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This certificate is not considered trusted. We should add it inside the Trusted Root Certification Authorities store in Windows. Depending on the purpose of this CA certificate, we should consider this store for either user or computer.

 

Certifying device

Our shiny new CA certificate is useless if we did not sign at least one device. In our example, we will sign the certificate for our router named router.contoso.com, with the IP address 203.0.113.17.

Of course, this is the test router inside my virtual lab. Furthermore, the IP address 203.0.113.17 belongs to the TEST-NET-3 subnet 203.0.113.0/24 as described in the RFC 5735.

Commands are almost the same. The first step is to generate the private key. We can modify this command and add the option –nodes. This option will omit the password protection.

openssl genrsa -des3 -out server.key 4096

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The second step is to generate a certificate request. We should provide so-called the request file (usually with the .req extension) to the CA body that will generate the certificate for us.

openssl req -new -key server.key -out server.csr

In this command, we will use the key generated in the first step to prepare our request file. Again, we should to answer a few questions and we will have our request file. The extension req is not mandatory. You can assign any extension to the request file. In my example it is the .csr.

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Here is one trick. We can use the openssl req command to generate in the same time key and request. Then we will use slightly different command:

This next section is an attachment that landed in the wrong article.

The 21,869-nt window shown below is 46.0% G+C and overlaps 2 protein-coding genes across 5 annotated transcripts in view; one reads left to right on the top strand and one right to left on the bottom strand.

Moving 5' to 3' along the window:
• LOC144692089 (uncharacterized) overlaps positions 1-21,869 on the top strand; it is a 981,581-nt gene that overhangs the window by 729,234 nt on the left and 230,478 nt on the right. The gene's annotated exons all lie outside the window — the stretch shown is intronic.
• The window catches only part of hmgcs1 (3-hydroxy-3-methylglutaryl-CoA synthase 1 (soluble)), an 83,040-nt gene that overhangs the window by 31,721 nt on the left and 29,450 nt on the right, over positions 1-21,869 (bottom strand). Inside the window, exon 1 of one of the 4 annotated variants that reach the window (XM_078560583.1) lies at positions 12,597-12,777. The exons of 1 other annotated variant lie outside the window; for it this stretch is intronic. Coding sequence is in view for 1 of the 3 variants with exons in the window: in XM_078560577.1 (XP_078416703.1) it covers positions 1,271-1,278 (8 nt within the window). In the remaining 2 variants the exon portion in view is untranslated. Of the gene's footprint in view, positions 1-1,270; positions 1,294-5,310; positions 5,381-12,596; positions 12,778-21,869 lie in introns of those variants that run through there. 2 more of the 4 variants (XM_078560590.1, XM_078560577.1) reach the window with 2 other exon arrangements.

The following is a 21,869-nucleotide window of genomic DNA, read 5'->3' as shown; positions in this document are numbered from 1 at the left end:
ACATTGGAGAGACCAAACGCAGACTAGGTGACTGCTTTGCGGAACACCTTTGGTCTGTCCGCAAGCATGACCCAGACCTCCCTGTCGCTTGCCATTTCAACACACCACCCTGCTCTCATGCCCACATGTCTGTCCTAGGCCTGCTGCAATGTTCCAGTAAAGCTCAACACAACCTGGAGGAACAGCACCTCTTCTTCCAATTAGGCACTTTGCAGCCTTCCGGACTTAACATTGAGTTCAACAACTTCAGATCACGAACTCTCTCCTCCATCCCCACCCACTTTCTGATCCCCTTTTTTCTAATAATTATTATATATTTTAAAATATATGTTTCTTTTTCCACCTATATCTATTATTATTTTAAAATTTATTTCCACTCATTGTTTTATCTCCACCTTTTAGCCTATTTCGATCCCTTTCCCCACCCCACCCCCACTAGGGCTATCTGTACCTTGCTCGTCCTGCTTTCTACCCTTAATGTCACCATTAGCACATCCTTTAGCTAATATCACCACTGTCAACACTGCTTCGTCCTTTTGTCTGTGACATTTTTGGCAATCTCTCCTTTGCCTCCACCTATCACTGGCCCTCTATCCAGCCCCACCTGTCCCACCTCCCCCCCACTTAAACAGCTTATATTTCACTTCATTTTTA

openssl req -newkey rsa:2048 -keyout server.key -out server.csr -config .\openssl.cfg

If we want a longer key then 2048 bits, we can use rsa:4096 in this command. My advice is to not use key shorter than 1024 bits. Moreover, the result is the same as when we use two commands.

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Now we should use this new request file to make the certificate. The command is:

openssl x509 -req -days 365 -in server.csr -CA ca.crt -CAkey ca.key -set_serial 01 -out server.crt

We should provide the password for the CA key and command will do the rest.

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We can check our device certificate and it should be dependent of our CA certificate. We will not see this dependence until we install the CA certificate in the Trusted Root Certificates store. However, we will always see this first page.

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When we have installed the CA certificate, then we will see also this dependence:

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It should say that the certificate is OK. Bear in mind that only the CA certificate needs to be imported in the store.

 

We have our simple CA infrastructure

We built the CA certificate and one server certificate. That is enough to start using this whole infrastructure. We should install both certificates on our device (in this case the Mikrotik router) and share the CA certificate with the users. Again, the CA private key should never be given to anyone.

When entering the common name of the device in the certificate request, the most important thing is to provide either the IP address or FQDN. If your router has no DNS name, then put the IP address. If you make a mistake with this information, Windows stations will not be able to establish SSTP VPN tunnel and we will have the errors relating to the server’s name (like domain mismatch, etc.).

To any Windows 7 and later host be able to access the SSTP server, you will need to have installed ca.crt certificate as a Trusted Root Certificate in the computer store. Two Mikrotiks will establish SSTP communication on their own even if we do not provide certificates. However, for greater security we can provide our certificates and ask for the certification check.